Open database with unprotected passwords found, COVID test results sent to wrong person and a defence against Zoombombing.
Welcome to Cyber Security Today. It’s Wednesday November 18th. I’m Howard Solomon, contributing reporter on cybersecurity for ITWorldCanada.com. To hear the podcast click on the arrow below:
More sloppy work by someone working on a database. This time an employee at a Texas-based application hosting provider called Cloud Clusters left a sensitive database open to the internet that anyone could have accessed. It held more than 63 million records. The data included usernames and passwords for accounts on the Magento e-commerce and WordPress publishing platforms. Other data included backups and monitoring logs of IT systems of customers. This blunder was found last month by a security company called Secure Thought and a security researcher and is only now being publicized. It isn’t known how long the database was open, but someone could have copied it, used passwords to fraudulently get into companies and spread malware, buy products or attack WordPress content. Allowing any corporate database open to the internet to be unprotected by a password is bad security. Holding any unencrypted passwords of either your own company or customers is really bad security.
Speaking of unencrypted data, there’s news that a temporary employee of the Delaware state public health department twice accidentally sent emails to the wrong person with files holding unencrypted COVID-19 test results of people. The emails were supposed to go to another department. The incident happened in August but the state is only now admitting it. There are no details of how the mistake happened, but there are two possibilities: Either the employee misspelled the name of the intended recipient, or they hit the wrong name in the email contact list. Fortunately no harm was done: The person who got the files reported the mistake and deleted the files. It could have been worse. Strangers knowing who has tested positive for the virus could have tried extorting them. The Delaware health department said it has retrained staff on appropriate email policies and procedures. Hopefully that included when files should be encrypted. It’s another example of why you have to slow down when reading, reacting to or sending emails.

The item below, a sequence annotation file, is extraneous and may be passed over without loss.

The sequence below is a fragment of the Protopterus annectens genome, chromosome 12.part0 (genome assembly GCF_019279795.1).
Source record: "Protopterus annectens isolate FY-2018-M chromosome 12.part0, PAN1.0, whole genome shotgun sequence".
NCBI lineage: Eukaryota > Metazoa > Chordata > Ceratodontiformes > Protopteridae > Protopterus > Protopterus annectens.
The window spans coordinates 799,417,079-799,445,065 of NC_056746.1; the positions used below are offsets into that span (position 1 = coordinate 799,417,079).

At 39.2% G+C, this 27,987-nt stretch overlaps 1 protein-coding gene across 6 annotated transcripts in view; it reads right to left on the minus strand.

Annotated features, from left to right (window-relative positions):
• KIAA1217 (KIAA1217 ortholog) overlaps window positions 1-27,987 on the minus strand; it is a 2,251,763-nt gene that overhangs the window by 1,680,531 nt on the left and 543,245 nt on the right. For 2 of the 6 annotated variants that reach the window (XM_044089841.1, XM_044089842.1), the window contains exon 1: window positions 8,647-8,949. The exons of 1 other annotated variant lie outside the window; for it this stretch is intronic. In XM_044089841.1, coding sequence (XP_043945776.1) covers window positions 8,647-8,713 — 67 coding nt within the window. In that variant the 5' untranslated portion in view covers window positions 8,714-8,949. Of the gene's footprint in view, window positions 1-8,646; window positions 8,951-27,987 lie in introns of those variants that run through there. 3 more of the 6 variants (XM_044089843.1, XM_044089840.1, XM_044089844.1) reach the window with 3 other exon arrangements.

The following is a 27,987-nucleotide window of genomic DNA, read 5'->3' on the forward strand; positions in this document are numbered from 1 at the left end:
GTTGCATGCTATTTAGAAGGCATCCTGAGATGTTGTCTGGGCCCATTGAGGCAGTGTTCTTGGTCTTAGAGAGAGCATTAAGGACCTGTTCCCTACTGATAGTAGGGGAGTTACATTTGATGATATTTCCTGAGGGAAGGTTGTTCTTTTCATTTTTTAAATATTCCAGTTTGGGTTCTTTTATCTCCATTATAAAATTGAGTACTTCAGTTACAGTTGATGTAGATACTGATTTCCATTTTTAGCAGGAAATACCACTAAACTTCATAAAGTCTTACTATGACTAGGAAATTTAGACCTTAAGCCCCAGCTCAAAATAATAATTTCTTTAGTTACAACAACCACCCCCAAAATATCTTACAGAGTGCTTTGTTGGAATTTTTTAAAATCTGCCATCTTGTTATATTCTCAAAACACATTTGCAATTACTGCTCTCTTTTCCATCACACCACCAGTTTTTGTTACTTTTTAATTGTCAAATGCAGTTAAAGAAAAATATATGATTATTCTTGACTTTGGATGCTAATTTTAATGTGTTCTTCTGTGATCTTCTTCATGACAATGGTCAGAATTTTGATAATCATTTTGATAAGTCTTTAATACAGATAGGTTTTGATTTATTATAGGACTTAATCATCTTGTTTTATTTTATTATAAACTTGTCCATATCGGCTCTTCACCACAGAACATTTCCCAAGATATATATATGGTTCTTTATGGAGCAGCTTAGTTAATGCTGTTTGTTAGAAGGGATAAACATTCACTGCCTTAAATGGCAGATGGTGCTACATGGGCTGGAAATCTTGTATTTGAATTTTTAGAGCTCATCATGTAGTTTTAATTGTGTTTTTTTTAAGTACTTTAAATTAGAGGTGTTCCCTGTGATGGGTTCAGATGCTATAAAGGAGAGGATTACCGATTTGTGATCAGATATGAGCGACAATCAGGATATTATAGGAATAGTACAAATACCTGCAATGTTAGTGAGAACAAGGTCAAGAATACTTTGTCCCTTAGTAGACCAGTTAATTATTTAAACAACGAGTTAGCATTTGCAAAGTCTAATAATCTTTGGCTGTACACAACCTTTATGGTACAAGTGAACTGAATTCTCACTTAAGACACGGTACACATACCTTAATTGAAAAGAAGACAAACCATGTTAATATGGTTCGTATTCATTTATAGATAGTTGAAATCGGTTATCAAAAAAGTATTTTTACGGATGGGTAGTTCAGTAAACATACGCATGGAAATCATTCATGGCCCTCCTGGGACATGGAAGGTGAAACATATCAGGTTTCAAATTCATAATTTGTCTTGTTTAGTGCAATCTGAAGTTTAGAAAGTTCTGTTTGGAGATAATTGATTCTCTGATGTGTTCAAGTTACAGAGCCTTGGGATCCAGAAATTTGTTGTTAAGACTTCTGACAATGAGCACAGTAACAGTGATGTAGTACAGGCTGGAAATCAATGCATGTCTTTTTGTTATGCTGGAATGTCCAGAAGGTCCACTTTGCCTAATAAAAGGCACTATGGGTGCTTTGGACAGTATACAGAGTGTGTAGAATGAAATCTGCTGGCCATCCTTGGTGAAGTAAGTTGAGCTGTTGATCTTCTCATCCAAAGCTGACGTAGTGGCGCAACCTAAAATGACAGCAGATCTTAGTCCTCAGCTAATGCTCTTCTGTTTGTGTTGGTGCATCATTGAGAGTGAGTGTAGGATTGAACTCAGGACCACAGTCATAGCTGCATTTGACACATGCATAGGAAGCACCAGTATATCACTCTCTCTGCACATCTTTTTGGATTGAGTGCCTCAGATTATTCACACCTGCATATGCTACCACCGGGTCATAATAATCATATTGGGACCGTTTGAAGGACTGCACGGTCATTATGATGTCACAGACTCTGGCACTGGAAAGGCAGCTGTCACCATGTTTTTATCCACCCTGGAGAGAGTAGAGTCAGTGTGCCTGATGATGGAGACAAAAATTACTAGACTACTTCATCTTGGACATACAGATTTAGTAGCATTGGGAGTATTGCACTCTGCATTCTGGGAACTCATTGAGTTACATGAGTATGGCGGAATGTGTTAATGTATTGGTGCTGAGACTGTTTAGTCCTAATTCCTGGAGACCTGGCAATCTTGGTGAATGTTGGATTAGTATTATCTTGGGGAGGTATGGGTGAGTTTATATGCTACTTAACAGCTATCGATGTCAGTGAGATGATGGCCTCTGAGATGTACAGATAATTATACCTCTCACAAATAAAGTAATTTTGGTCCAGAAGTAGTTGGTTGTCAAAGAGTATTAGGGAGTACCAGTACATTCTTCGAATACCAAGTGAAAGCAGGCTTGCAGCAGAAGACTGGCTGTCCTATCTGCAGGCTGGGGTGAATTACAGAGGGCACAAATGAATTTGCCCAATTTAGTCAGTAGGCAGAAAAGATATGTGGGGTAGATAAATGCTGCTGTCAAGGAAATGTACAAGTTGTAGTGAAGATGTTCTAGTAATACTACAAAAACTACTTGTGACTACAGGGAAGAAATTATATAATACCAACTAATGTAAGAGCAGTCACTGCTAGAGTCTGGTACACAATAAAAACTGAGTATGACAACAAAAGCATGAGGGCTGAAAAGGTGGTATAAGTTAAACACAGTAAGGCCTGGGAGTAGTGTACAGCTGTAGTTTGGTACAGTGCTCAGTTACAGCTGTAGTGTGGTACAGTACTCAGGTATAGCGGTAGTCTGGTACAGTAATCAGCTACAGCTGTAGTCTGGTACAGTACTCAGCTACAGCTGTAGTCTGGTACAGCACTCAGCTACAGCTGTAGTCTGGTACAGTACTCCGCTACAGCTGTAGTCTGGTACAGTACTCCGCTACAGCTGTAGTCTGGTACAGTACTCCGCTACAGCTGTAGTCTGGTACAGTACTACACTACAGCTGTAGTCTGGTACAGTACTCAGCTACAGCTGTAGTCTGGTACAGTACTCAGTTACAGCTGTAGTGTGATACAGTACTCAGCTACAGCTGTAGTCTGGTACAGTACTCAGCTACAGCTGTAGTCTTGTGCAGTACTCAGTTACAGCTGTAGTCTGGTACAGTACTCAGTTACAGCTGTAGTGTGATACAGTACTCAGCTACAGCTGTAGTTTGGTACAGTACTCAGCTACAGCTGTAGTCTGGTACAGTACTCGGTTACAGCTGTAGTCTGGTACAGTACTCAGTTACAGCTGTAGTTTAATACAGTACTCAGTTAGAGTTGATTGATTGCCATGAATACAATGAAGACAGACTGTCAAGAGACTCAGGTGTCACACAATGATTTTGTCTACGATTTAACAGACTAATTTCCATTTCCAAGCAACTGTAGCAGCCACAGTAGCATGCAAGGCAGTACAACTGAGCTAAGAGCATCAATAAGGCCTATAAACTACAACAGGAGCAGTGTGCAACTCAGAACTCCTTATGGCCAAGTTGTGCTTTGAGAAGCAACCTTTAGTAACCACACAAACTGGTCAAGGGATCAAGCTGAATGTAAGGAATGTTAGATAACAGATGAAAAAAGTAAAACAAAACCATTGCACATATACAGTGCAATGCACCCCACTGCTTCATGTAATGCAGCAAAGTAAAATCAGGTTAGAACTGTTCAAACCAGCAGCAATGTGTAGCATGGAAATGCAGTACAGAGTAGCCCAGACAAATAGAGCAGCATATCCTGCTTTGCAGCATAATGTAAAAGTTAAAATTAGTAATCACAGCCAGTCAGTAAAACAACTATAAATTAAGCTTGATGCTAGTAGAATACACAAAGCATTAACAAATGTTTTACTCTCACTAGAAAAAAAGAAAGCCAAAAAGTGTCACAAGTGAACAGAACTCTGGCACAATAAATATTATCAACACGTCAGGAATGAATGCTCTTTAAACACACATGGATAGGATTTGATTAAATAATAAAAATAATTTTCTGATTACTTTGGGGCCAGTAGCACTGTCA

Finally, some mischief-makers take delight in interrupting private videoconferences if they can get hold of meeting passwords and URLs. Most recently an online meeting of the Gonzaga University Black Student Union in Washington State was interrupted by jerks who uttered racial and homophobic slurs. This week Zoom announced a new service aimed reducing the odds of that happening on its platform. When you organize a videoconference links should only go to those who are invited or registered. But some participants may post the link to a friend on a social media account like Facebook or Twitter. They think the message is private. But their account or their friend’s may not be. If someone unauthorized finds that link they can also join in. To fight this Zoom now constantly scans the internet looking for publicly available Zoom meeting links. When it finds one it notifies the meeting administrator that the meeting is at risk of being infiltrated. The administrator can then decide if the meeting should be rescheduled, with better security.
That’s it for Cyber Security Today. Links to details about these stories are in the text version of each podcast at ITWorldCanada.com. That’s where you’ll also find my news stories aimed at businesses and cybersecurity professionals.
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